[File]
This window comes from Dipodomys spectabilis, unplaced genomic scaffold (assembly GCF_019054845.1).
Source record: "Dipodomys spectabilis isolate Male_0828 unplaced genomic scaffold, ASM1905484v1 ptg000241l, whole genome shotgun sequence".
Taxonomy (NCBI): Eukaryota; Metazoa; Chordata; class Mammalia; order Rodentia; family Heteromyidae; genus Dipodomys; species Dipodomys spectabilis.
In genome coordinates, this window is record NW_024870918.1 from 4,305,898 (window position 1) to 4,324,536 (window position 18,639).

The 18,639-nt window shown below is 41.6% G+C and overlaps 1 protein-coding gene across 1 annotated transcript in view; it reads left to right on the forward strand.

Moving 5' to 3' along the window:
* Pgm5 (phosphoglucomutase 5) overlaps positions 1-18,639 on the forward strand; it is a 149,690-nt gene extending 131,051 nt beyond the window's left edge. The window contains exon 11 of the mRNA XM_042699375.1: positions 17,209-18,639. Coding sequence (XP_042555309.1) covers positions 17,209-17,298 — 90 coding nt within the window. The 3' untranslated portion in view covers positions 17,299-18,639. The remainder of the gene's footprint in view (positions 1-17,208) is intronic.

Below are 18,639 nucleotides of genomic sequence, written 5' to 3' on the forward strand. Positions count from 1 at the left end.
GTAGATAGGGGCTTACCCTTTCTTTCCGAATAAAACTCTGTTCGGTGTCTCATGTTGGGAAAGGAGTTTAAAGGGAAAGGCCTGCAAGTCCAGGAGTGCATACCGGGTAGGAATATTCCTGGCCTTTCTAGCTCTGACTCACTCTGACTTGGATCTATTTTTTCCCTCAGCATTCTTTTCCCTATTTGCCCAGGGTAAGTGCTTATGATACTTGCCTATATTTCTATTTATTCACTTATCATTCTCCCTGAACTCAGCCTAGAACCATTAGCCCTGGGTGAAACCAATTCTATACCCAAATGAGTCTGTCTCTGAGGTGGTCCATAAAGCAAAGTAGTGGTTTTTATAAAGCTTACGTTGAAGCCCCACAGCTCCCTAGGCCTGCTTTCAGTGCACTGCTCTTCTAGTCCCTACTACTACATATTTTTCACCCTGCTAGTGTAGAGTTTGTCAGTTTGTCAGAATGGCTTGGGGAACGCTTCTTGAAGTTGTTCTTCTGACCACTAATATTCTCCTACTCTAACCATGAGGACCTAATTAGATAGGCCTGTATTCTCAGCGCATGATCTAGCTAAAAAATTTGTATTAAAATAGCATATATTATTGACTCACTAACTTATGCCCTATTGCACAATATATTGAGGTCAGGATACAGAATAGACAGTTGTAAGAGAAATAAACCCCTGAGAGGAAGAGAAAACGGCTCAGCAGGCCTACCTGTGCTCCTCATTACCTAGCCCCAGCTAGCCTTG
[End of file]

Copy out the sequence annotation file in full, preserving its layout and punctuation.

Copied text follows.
This window comes from Dipodomys spectabilis, unplaced genomic scaffold (assembly GCF_019054845.1).
Source record: "Dipodomys spectabilis isolate Male_0828 unplaced genomic scaffold, ASM1905484v1 ptg000241l, whole genome shotgun sequence".
Taxonomy (NCBI): Eukaryota; Metazoa; Chordata; class Mammalia; order Rodentia; family Heteromyidae; genus Dipodomys; species Dipodomys spectabilis.
In genome coordinates, this window is record NW_024870918.1 from 4,305,898 (window position 1) to 4,324,536 (window position 18,639).

The 18,639-nt window shown below is 41.6% G+C and overlaps 1 protein-coding gene across 1 annotated transcript in view; it reads left to right on the forward strand.

Moving 5' to 3' along the window:
* Pgm5 (phosphoglucomutase 5) overlaps positions 1-18,639 on the forward strand; it is a 149,690-nt gene extending 131,051 nt beyond the window's left edge. The window contains exon 11 of the mRNA XM_042699375.1: positions 17,209-18,639. Coding sequence (XP_042555309.1) covers positions 17,209-17,298 — 90 coding nt within the window. The 3' untranslated portion in view covers positions 17,299-18,639. The remainder of the gene's footprint in view (positions 1-17,208) is intronic.

Below are 18,639 nucleotides of genomic sequence, written 5' to 3' on the forward strand. Positions count from 1 at the left end.
GTAGATAGGGGCTTACCCTTTCTTTCCGAATAAAACTCTGTTCGGTGTCTCATGTTGGGAAAGGAGTTTAAAGGGAAAGGCCTGCAAGTCCAGGAGTGCATACCGGGTAGGAATATTCCTGGCCTTTCTAGCTCTGACTCACTCTGACTTGGATCTATTTTTTCCCTCAGCATTCTTTTCCCTATTTGCCCAGGGTAAGTGCTTATGATACTTGCCTATATTTCTATTTATTCACTTATCATTCTCCCTGAACTCAGCCTAGAACCATTAGCCCTGGGTGAAACCAATTCTATACCCAAATGAGTCTGTCTCTGAGGTGGTCCATAAAGCAAAGTAGTGGTTTTTATAAAGCTTACGTTGAAGCCCCACAGCTCCCTAGGCCTGCTTTCAGTGCACTGCTCTTCTAGTCCCTACTACTACATATTTTTCACCCTGCTAGTGTAGAGTTTGTCAGTTTGTCAGAATGGCTTGGGGAACGCTTCTTGAAGTTGTTCTTCTGACCACTAATATTCTCCTACTCTAACCATGAGGACCTAATTAGATAGGCCTGTATTCTCAGCGCATGATCTAGCTAAAAAATTTGTATTAAAATAGCATATATTATTGACTCACTAACTTATGCCCTATTGCACAATATATTGAGGTCAGGATACAGAATAGACAGTTGTAAGAGAAATAAACCCCTGAGAGGAAGAGAAAACGGCTCAGCAGGCCTACCTGTGCTCCTCATTACCTAGCCCCAGCTAGCCTTG